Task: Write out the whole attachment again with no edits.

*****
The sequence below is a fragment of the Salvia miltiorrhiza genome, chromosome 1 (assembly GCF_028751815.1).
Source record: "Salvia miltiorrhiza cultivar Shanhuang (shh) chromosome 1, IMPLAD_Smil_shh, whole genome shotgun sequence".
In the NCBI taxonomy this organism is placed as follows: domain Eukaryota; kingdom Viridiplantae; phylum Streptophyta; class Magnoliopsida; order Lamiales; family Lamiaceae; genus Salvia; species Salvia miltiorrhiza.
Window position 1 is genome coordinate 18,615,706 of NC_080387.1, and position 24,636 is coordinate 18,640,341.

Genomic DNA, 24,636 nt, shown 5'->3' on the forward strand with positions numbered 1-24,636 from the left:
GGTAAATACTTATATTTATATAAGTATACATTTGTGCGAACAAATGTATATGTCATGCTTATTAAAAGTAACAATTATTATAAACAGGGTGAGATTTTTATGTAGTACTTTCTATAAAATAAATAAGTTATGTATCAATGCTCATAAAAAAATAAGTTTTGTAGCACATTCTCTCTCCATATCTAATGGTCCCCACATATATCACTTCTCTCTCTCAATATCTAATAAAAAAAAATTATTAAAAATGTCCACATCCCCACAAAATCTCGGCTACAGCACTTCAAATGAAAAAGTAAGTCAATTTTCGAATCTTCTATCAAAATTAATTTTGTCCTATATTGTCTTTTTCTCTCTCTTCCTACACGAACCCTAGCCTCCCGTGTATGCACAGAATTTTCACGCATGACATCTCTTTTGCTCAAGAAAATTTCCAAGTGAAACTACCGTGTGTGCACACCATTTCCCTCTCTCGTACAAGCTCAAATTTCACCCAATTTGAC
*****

The sequence below is a fragment of the Salvia miltiorrhiza genome, chromosome 1 (assembly GCF_028751815.1).
Source record: "Salvia miltiorrhiza cultivar Shanhuang (shh) chromosome 1, IMPLAD_Smil_shh, whole genome shotgun sequence".
In the NCBI taxonomy this organism is placed as follows: domain Eukaryota; kingdom Viridiplantae; phylum Streptophyta; class Magnoliopsida; order Lamiales; family Lamiaceae; genus Salvia; species Salvia miltiorrhiza.
Window position 1 is genome coordinate 18,615,706 of NC_080387.1, and position 24,636 is coordinate 18,640,341.

Genomic DNA, 24,636 nt, shown 5'->3' on the forward strand with positions numbered 1-24,636 from the left:
GGTAAATACTTATATTTATATAAGTATACATTTGTGCGAACAAATGTATATGTCATGCTTATTAAAAGTAACAATTATTATAAACAGGGTGAGATTTTTATGTAGTACTTTCTATAAAATAAATAAGTTATGTATCAATGCTCATAAAAAAATAAGTTTTGTAGCACATTCTCTCTCCATATCTAATGGTCCCCACATATATCACTTCTCTCTCTCAATATCTAATAAAAAAAAATTATTAAAAATGTCCACATCCCCACAAAATCTCGGCTACAGCACTTCAAATGAAAAAGTAAGTCAATTTTCGAATCTTCTATCAAAATTAATTTTGTCCTATATTGTCTTTTTCTCTCTCTTCCTACACGAACCCTAGCCTCCCGTGTATGCACAGAATTTTCACGCATGACATCTCTTTTGCTCAAGAAAATTTCCAAGTGAAACTACCGTGTGTGCACACCATTTCCCTCTCTCGTACAAGCTCAAATTTCACCCAATTTGAC